2013 mayoral candidates all want to see New York create a new Latino congressional seat

Current congressional lines. (Center for Urban Research)
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Each of the 2013 mayoral candidates has come out in support of the creation of a new majority-Latino congressional district in the current redistricting process.

"I support the creation of a third Congressional District to ensure our growing Latino community is appropriately represented in Washington," City Council Speaker Christine Quinn said in a statement today.

Noting the Latino population in New York "grew by 8.1 percent" since the 2000 census, Quinn said, "The creation of this new congressional district is the best way to ensure the diverse voting interests of New York City are represented in Congress."

Quinn's statement was released after her likely rivals also publicly declared their support for Latino district.

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Bill Thompson, the former city comptroller and 2009 Democratic nominee for mayor, and Manhattan Borough President Scott Stringer signed a Feb. 23rd letter to Governor Andrew Cuomo urging him to ensure a new Latino congressional district is created.

(It may be out of Cuomo's hands now; after the legislature failed to agree on draft congressional lines, a federally appointed master is now in charge of putting a map in place in time for this year's early congressional primaries.)

Stringer also spoke about the issue at a Dominican Independence Day event last night. Mayor Michael Bloomberg was there too and, according to an attendee, he said, "Is the Dominican community ready to go to Congress?" and after a cheer from the crowd, he added, "I think so too!"

Public Advocate Bill de Blasio said the creation of the new seat could be done "without significant changes to current 'minority-majority Congressional districts."

City Comptroller John Liu announced his support for creating a new Latino congressional seat during another Dominican Independence Day celebration this week.

Publisher Tom Allon, who is making his first run for office, said he supports the move, but the focus shouldn't just be on the Congress.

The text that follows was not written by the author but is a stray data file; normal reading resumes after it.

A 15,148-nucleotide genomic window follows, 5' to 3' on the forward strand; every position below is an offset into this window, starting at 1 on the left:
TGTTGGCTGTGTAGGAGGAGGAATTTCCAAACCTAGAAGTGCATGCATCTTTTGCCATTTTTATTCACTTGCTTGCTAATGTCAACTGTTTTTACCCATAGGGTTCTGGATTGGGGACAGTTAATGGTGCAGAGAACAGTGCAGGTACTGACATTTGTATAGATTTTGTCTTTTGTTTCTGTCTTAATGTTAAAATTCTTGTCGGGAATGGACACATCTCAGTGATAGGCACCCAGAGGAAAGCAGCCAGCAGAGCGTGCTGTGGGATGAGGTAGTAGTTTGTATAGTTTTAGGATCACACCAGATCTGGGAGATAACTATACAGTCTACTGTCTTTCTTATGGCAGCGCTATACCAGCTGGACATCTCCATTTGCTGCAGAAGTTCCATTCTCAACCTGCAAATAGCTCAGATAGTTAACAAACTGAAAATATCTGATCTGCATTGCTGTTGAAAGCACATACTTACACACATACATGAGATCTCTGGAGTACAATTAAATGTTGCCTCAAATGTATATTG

"Not only do I support the creation of a Latino congressional district, I think it's long overdue that New York finally has a Latino citywide elected official in 2014," Allon told me.

He went on to praise "great candidates" like Freddy Ferrer, Roberto Ramirez and Herman Badillo," who ran for office in the past, but noted "no one from the Latino community has succeeded in attaining citywide office. I am doing extensive outreach now in the Latino community to see if I can find a Democratic and Liberal party running mate for the office of Public Advocate or Comptroller. I have had some very interesting discussions with leaders in the Latino community and am hoping to find the right person by this summer."

If a new majority-Latino congressional seat is created, it would be New York's third. The district the candidates are advocating would cover parts of northern Manhattan, the south Bronx and a portion of western Queens. (The two Latinos in the current New York delegation are Jose Serrano of the Bronx and Nydia Velazquez, whose district covers parts of Brooklyn, Manhattan and Queens.)

One likely candidate for a new majority-Latino seat is State Senator Adriano Espaillat who, if elected, would be the first Dominican-American to serve in Congress. Former Bronx Borough President Adoflo Carrion Jr., who is Puerto Rican, is also a possible candidate. Carrion has $1.2 million in his campaign account from his 2009 comptroller race, which preceded his leaving for a job in the Obama administration. He also served one term in the City Council representing a portion of the South Bronx that could be included in the new congressional district.